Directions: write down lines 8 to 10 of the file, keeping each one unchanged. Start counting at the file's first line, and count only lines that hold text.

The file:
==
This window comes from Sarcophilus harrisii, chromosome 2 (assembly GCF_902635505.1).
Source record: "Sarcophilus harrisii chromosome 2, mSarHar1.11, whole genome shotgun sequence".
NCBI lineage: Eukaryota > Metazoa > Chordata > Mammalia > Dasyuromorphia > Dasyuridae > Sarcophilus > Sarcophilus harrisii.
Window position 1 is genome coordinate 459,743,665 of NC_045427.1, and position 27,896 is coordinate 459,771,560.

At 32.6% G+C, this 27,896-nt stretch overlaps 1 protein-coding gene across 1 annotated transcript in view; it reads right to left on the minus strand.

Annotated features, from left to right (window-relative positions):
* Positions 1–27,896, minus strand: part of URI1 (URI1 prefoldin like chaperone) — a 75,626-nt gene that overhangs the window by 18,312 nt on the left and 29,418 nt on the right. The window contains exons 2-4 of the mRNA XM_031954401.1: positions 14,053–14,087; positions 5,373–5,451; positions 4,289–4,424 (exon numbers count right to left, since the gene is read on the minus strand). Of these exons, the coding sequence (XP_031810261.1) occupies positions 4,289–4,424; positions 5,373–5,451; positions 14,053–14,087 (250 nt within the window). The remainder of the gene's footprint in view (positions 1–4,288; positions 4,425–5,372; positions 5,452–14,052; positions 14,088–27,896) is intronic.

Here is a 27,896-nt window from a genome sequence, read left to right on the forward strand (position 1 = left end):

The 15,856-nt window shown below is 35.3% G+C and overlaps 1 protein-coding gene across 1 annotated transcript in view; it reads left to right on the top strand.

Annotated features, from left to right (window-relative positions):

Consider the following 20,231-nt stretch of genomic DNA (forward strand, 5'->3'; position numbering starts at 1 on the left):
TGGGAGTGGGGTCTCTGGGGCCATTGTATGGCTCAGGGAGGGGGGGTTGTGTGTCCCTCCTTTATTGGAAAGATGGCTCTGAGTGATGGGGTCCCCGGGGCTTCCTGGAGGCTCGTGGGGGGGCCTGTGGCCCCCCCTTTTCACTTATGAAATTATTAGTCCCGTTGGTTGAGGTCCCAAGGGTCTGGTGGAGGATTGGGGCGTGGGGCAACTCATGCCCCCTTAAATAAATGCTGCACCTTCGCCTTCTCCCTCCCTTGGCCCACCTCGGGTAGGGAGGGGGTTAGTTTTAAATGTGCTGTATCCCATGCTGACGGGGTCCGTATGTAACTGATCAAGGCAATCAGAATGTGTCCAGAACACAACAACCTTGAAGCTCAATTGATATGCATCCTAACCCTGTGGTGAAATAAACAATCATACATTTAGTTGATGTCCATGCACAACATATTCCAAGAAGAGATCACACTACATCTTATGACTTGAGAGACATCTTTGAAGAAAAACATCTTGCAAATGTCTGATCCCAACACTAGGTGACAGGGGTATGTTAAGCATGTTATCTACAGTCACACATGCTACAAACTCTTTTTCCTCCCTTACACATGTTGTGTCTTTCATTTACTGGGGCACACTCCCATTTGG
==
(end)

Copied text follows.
Here is a 27,896-nt window from a genome sequence, read left to right on the forward strand (position 1 = left end):

The 15,856-nt window shown below is 35.3% G+C and overlaps 1 protein-coding gene across 1 annotated transcript in view; it reads left to right on the top strand.

Annotated features, from left to right (window-relative positions):